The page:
The four winds of heaven churned up the Great Sea and out
came four beasts, each different from the others. “The first
was like a lion, and it had the wings of an eagle.” The
lion-eagle, or winged lion, represents the Babylonian Empire.
It is composed of the noblest of beasts and the noblest of
birds, just as this empire was symbolized by gold, the noblest
of metals, in the dream of dreams. Archaeology has uncovered
great winged lions that adorned Mesopotamian temples and
palaces. Nebuchadnezzar compared himself to a lion and his
armies to eagles, as does the Bible.
A lion has come out of his lair; a destroyer of nations
has set out. He has left his place to lay waste your land.
Your towns will lie in ruins without inhabitant (Jeremiah
Israel was a scattered flock that lions had chased
away. The first to devour Israel was the king of Assyria;
the last to crush Judah’s bones was Nebuchadnezzar king of
Babylon (Jeremiah 50:17).
The word of the LORD came to me: “Son of man, set forth
an allegory and tell the house of Israel a parable. Say to
them, ‘This is what the Sovereign LORD says: A great eagle
with powerful wings, long feathers and full plumage of
varied colors came to Lebanon. Taking hold of the top of a
cedar, he broke off its topmost shoot and carried it away
to a land of merchants, where he planted it in a city of
traders’” (Ezekiel 17:1-4).
In this parable, the great winged eagle is King
Nebuchadnezzar. The top of a cedar is the House of David.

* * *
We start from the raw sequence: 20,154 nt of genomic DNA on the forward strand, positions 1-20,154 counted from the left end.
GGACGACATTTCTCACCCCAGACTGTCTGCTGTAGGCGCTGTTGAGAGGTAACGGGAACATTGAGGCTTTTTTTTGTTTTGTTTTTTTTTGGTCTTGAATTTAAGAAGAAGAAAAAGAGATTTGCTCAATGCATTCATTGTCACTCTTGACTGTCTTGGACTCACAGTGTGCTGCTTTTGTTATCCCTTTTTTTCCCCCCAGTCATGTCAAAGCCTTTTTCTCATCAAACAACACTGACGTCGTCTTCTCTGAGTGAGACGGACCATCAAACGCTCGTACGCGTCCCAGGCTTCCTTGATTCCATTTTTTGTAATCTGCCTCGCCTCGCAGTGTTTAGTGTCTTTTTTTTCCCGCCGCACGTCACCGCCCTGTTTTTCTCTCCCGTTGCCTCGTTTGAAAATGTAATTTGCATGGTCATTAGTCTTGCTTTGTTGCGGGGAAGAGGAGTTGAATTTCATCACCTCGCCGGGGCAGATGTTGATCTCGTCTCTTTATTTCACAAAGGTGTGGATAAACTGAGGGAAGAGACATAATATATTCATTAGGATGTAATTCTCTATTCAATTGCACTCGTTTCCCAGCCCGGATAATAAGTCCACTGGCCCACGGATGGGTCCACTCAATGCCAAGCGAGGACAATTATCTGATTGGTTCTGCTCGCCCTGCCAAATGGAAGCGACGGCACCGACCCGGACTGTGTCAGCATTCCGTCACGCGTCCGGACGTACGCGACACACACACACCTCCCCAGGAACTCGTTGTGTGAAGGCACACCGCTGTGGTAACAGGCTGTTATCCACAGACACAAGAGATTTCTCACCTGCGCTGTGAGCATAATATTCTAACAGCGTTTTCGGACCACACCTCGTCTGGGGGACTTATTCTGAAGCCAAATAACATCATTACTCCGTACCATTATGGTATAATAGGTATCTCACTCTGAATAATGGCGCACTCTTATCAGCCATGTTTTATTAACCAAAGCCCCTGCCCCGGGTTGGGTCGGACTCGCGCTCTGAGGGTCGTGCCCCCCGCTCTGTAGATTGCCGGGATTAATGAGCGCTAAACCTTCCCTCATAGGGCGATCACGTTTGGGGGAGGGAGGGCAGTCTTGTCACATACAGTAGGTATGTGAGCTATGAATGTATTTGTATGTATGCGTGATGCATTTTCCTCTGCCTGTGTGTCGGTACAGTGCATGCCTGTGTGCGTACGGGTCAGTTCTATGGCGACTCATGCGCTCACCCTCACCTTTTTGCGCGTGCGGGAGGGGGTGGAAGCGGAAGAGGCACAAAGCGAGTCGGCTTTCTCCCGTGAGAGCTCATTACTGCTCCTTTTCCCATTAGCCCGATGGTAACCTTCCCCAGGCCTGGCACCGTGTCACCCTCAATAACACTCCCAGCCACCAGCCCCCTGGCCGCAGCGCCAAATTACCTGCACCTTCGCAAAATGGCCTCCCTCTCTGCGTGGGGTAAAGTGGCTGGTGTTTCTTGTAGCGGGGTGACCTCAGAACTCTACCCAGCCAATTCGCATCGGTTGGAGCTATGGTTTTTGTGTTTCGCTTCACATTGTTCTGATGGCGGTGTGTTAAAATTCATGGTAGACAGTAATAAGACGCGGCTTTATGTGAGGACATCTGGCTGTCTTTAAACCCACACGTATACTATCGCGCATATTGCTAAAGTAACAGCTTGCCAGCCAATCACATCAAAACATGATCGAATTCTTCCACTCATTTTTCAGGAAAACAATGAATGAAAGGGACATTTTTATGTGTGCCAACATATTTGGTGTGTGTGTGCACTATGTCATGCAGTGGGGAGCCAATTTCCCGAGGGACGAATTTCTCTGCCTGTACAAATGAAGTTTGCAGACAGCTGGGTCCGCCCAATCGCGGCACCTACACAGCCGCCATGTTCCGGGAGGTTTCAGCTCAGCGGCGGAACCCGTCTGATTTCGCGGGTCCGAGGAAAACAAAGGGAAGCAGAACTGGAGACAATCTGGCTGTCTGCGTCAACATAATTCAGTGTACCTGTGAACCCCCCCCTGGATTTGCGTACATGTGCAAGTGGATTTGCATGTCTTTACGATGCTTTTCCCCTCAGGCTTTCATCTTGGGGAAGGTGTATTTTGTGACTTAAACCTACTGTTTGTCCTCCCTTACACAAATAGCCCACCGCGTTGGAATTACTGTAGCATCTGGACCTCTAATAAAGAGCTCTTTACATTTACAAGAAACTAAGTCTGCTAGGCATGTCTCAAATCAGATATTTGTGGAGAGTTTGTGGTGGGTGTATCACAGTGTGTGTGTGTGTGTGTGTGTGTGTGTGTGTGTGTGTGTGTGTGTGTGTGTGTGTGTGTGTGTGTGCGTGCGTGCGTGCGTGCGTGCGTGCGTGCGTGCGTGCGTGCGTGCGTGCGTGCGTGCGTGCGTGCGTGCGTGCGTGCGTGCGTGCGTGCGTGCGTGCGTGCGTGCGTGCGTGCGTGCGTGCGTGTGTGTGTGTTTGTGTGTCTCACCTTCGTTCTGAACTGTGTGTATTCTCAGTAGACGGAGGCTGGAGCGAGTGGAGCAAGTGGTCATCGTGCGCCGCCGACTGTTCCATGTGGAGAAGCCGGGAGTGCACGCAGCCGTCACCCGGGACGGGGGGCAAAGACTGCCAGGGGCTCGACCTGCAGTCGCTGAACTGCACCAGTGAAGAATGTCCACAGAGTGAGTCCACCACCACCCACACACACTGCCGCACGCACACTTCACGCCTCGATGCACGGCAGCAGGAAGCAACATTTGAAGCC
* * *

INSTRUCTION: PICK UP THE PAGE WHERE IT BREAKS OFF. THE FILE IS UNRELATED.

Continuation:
The topmost shoot is King Jehoiachin of Judah. A land of
merchants and a city of traders is Babylon. Therefore,
what happens in Daniel’s vision to the lion-eagle would
have shocked the prophet.
I watched until its wings were torn off and it was
lifted from the ground so that it stood on two feet like a
man, and the heart of a man was given to it.
Interestingly, Mesopotamian art depicts animals
standing up and acting as men. However, this vision
pictures the conversion of a king that God viewed as a
beast! When the king humbled himself and raised his eyes
toward heaven, his sanity was restored, and he praised God
(Daniel 4:34). At that moment, the eagle wings (feathers
and claws) were plucked, and the king stood like a man and
was given the heart of a man—a saved man. This vision
confirmed to Daniel that his prayers were truly answered;
he would see his potentate, Nebuchadnezzar, in heaven.
The eagle wings denote the swiftness displayed by
Babylon in conquering the nations around it. The lion is
the king of beasts and the eagle is the king of birds; God
already had identified Nebuchadnezzar as “the king of
kings” (Daniel 2:37).
The plucking of the eagle wings from the lion and the
standing to its feet with a human heart pictures the king
turning from his former beastly treatment of his subjects
to a humane treatment at the end of his reign. Of course,
such action is attributable to his conversion.